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Gene Review

PDON2  -  Periodontitis, localized aggressive

Homo sapiens

Synonyms: LAP, PDLA
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High impact information on PDLA

  • Specifically, we study adsorption of poly(L-lactide) (PLLA) and its enantiomer poly(D-lactide) (PDLA) onto layers of surface-grafted PLLA in acetonitrile and chloroform by infrared spectroscopy (IR) [1].
  • Well-homocrystallized enantiomeric blend and nonblended films were prepared from poly(L-lactide), i.e., poly(L-lactic acid) (PLLA) and poly(D-lactide), i.e., poly(D-lactic acid) (PDLA) by crystallization from the melt [2].
  • In the period of 12-24 months, enantiomeric polymer blending significantly retarded the autocatalytic hydrolysis of the PLLA/PDLA blend film compared with that of the nonblended PLLA and PDLA films [2].
  • PEG modulated release of etanidazole from implantable PLGA/PDLA discs [3].
  • The cytocompatible polymer was composed of 2-methacryloyloxyethyl phosphorylcholine (MPC), n-butyl methacrylate (BMA), and the enantiomeric PLLA (or PDLA) macromonomer [4].

Biological context of PDLA

  • The porous scaffold was prepared by the formation of a stereocomplex between the PLLA and PDLA, and the cell adhesion and following cell intrusion was then evaluated [4].

Anatomical context of PDLA

  • The roughness of the membranes ranged from 4 nm for PDLA to 120 nm and they presented very smooth surface except for PCL which beside a macroscopic structure due to its hydrophobicity [5].

Associations of PDLA with chemical compounds

  • Man-made polymers such as polyglycolide (PGA), polylactides (PLLA, PDLA), poly(caprolactone) (PCL), and poly(dioxanone) (PDS) have been studied as matrix material to guide the differentiation and proliferation of cells into the targeted functional premature and/or mature tissue [6].
  • A porous scaffold as a cell-compatible material was designed and prepared using a phospholipid copolymer composed of 2-methacryloyloxyethyl phosphorylcholine (MPC), n-butyl methacrylate, and enantiomeric macromonomers, the poly(L-lactic acid) (PLLA) macromonomer, and poly(D-lactic acid) (PDLA) macromonomer [7].
  • The degree of polymerization of the lactic acid in the PLLA and PDLA segments was designed to be ca. 20. The copolymer-coated surface was analyzed with static contact angle by water [4].
  • OBJECTIVE: To compare the effects of solid barriers (PDLA membrane and foil, Interceed), innovative barrier solutions (Adept and Hyalobarrier Gel, phospholipid emulsion), and Ringer's lactate solution in preventing postsurgical peritoneal adhesions in the rat [8].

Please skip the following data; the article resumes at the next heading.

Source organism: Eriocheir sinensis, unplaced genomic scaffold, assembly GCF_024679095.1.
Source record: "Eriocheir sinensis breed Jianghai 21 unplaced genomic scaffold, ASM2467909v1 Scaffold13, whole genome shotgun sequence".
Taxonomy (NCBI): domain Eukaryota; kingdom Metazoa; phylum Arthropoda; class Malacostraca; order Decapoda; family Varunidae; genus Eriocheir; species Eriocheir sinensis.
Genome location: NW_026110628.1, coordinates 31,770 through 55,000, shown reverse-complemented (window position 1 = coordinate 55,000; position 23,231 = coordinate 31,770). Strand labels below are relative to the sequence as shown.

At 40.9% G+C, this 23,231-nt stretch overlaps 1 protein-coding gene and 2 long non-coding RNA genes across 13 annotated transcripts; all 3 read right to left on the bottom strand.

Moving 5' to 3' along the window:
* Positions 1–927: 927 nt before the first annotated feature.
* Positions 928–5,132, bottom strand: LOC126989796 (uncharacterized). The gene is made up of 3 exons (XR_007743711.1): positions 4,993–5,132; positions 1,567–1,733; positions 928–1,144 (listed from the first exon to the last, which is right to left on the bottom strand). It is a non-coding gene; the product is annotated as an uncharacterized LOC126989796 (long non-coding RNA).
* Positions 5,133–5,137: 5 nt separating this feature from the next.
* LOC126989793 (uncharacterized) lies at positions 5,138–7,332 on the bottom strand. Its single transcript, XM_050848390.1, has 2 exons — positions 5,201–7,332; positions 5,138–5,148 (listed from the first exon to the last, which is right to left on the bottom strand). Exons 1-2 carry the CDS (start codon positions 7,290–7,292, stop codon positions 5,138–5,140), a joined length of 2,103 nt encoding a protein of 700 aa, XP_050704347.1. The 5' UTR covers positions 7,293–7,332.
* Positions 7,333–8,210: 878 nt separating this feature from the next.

• Hydrogel formation between enantiomeric B-A-B-type block copolymers of polylactides (PLLA or PDLA: A) and polyoxyethylene (PEG: B); PEG-PLLA-PEG and PEG-PDLA-PEG [9].

Analytical, diagnostic and therapeutic context of PDLA


  1. Adsorption of enantiomeric poly(lactide)s on surface-grafted poly(L-lactide). Tretinnikov, O.N., Kato, K., Iwata, H. Langmuir : the ACS journal of surfaces and colloids. (2004) [Pubmed]
  2. In vitro hydrolysis of blends from enantiomeric poly(lactide)s. Part 4: well-homo-crystallized blend and nonblended films. Tsuji, H. Biomaterials (2003) [Pubmed]
  3. PEG modulated release of etanidazole from implantable PLGA/PDLA discs. Wang, F., Lee, T., Wang, C.H. Biomaterials (2002) [Pubmed]
  4. Cell adhesion and morphology in porous scaffold based on enantiomeric poly(lactic acid) graft-type phospholipid polymers. Watanabe, J., Eriguchi, T., Ishihara, K. Biomacromolecules (2002) [Pubmed]
  5. In vitro biocompatibility of different polyester membranes. Vaquette, C., Fawzi-Grancher, S., Lavalle, P., Frochot, C., Viriot, M.L., Muller, S., Wang, X. Bio-medical materials and engineering. (2006) [Pubmed]
  6. An introduction to biodegradable materials for tissue engineering applications. Hutmacher, D.W., Goh, J.C., Teoh, S.H. Ann. Acad. Med. Singap. (2001) [Pubmed]
  7. Stereocomplex formation by enantiomeric poly(lactic acid) graft-type phospholipid polymers for tissue engineering. Watanabe, J., Eriguchi, T., Ishihara, K. Biomacromolecules (2002) [Pubmed]
  8. Innovative barriers for peritoneal adhesion prevention: liquid or solid? A rat uterine horn model. Wallwiener, M., Brucker, S., Hierlemann, H., Brochhausen, C., Solomayer, E., Wallwiener, C. Fertil. Steril. (2006) [Pubmed]
  9. Hydrogel formation between enantiomeric B-A-B-type block copolymers of polylactides (PLLA or PDLA: A) and polyoxyethylene (PEG: B); PEG-PLLA-PEG and PEG-PDLA-PEG. Mukose, T., Fujiwara, T., Nakano, J., Taniguchi, I., Miyamoto, M., Kimura, Y., Teraoka, I., Woo Lee, C. Macromolecular bioscience. (2004) [Pubmed]
  10. Effect of molecular weight and glass transition on relaxation and release behaviour of poly(DL-lactic acid) tablets. Steendam, R., van Steenbergen, M.J., Hennink, W.E., Frijlink, H.W., Lerk, C.F. Journal of controlled release : official journal of the Controlled Release Society. (2001) [Pubmed]
  11. Etanidazole-loaded microspheres fabricated by spray-drying different poly(lactide/glycolide) polymers: effects on microsphere properties. Wang, F.J., Wang, C.H. Journal of biomaterials science. Polymer edition. (2003) [Pubmed]
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